Before I talk about how to reduce stress, I want to start off by stating that stress is not necessarily bad for you. As many of you already know, stress can actually be a good thing. From an evolutionary perspective, it can help you escape a dangerous situation (i.e., fight or flight), and from an everyday standpoint, it can help you get work done.
The Yerkes-Dodson law (see the illustration below) suggests that a moderate amount of stress leads to a state of ‘optimal arousal’ which leads to high performance. Conversely, less stress is associated with fatigue or sleepiness (low performance), and too much stress is associated with anxiety and impaired performance:
Furthermore, in addition to enhancing performance, a moderate amount of stress helps you get stronger both physically and mentally. In his talk, Tal Ben-Shahar provides us with an example and says that when you go to the gym and workout, what are you doing with your muscles? You are stressing them. So when you go to the gym regularly and repeatedly stress your muscles, they become stronger.
If you’ve read my previous blog post on flow, you know that to reach a state of flow, or optimal experience, you need to be optimally aroused. In other words, when engaged in an activity, the challenge of the activity needs to match the level of skill you have. Too easy and you’ll be bored, and if the activity is too difficult, you’ll feel anxious. See the example below:
As you see, multiple psychological theories support this idea that stress is not bad. That being said, stress becomes a problem when it persists for long periods of time or exceeds healthy levels. So what can we do in these situations to reduce our stress or prevent us from feeling overly stressed in the first place?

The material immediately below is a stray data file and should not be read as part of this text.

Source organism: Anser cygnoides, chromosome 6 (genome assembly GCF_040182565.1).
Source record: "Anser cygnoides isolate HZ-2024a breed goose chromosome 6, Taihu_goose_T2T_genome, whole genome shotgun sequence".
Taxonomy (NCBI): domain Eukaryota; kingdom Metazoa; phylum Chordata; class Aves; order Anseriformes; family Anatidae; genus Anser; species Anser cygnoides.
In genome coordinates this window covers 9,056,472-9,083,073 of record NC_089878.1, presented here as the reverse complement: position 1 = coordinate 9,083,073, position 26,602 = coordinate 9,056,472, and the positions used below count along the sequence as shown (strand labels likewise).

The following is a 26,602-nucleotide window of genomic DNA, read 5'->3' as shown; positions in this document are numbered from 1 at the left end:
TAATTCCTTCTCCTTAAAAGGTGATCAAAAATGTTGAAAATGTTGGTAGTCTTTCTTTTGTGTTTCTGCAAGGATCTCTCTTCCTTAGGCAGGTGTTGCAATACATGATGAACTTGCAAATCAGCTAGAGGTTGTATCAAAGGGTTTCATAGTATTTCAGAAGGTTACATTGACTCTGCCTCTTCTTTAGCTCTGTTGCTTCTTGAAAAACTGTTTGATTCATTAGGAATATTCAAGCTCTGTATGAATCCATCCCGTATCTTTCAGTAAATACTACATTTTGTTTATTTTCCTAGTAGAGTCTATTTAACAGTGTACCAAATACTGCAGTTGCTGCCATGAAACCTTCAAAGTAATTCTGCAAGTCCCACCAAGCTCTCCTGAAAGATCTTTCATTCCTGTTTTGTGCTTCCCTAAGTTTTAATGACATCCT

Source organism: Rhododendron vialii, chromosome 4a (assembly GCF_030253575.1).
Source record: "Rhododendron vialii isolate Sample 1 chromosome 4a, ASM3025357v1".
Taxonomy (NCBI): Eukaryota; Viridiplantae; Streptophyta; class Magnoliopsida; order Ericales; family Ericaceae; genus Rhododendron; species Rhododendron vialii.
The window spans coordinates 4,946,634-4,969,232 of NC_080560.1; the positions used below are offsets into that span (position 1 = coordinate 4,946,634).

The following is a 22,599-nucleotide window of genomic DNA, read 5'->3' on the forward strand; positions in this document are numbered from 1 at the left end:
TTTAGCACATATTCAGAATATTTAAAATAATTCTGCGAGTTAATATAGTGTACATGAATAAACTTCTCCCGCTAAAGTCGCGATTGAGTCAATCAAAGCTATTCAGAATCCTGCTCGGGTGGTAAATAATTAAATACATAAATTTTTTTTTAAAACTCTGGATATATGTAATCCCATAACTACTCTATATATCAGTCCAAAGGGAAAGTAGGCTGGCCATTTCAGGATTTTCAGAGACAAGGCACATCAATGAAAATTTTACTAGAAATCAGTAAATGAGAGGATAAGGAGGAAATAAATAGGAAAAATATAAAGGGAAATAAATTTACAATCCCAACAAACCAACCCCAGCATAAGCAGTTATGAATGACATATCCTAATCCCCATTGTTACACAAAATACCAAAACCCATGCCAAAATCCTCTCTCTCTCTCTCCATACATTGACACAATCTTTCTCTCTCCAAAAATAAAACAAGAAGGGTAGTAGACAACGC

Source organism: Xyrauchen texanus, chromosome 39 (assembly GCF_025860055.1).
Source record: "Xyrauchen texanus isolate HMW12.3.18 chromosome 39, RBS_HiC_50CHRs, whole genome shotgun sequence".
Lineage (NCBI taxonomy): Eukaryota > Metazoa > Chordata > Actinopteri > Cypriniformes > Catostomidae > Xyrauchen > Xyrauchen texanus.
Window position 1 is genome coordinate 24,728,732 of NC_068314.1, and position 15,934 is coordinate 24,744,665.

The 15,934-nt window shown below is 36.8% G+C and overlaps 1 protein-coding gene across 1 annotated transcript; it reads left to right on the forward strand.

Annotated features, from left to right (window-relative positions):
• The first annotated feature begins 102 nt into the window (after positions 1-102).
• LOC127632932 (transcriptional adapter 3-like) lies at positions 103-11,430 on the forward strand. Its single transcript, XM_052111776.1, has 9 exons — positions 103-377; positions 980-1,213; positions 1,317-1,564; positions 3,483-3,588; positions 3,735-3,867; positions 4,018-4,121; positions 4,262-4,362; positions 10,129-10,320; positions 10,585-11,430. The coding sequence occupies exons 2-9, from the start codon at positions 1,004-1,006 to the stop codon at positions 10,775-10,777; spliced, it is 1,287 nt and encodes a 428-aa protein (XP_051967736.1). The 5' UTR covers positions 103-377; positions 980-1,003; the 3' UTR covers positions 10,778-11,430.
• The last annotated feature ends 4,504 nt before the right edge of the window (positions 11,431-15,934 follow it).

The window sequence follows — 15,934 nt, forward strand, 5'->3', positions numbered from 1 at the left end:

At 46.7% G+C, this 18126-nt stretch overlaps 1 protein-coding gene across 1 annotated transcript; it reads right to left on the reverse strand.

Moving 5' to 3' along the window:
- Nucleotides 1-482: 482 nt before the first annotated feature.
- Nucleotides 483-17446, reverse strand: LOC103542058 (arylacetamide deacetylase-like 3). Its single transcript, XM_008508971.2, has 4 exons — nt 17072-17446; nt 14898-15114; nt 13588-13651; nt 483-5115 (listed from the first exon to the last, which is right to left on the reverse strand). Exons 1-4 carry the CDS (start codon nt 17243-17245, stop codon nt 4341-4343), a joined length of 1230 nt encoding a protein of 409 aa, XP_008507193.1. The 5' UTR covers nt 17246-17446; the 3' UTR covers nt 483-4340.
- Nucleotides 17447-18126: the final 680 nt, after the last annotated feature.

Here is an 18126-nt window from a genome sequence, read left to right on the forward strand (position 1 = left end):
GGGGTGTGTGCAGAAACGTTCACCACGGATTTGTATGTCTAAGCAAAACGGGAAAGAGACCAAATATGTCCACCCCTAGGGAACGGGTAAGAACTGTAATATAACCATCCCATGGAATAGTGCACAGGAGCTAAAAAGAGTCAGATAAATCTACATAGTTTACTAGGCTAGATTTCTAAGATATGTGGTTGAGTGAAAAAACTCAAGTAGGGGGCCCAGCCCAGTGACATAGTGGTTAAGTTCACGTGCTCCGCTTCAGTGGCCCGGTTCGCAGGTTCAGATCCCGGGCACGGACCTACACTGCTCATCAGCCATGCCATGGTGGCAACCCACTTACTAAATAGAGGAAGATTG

The most effective way to reduce stress:
Exercising, meditating, talking to a friend, taking a nap, journaling… these are all examples of things you can do to reduce stress. However, they often only address the symptoms of stress, not the cause of it. While there are some causes of stress that are outside of our control (e.g., the loss of a loved one), we can control most things that cause stress.
So for those things that we can control, what is the most effective way to reduce stress? Take action.
Stressed about your upcoming exam? Study. Stressed about a project at work? Finish it. Stressed about a stupid argument that you got into with your spouse? Talk with your spouse and apologize. Stressed about your poor health? Eat better and start exercising. Stressed that you lost your job? Start applying for new jobs.
Think about it. If you’re stressing about an upcoming exam, there’s only one thing you can do to help you prepare for your exam – study. As you study, you’ll start feeling more prepared, and as a result, you’ll feel less stressed. If you are anxious that maybe you’ll develop high blood pressure or diabetes, then start eating healthier and start exercising. It’s not fun and it is not easy. However, over time, as you get healthier, you will start stressing less and less about your health.
Taking action is often the best way to reduce stress. The next best thing you can do to reduce stress is to focus on the process and on what you can control, and stop focusing on the outcome and what you cannot control. You can control how hard you work on an assignment, but not how well it is received by your boss (only your boss can control that).
Once you learn to take action and focus on the process instead of the outcome, stress will become your ally.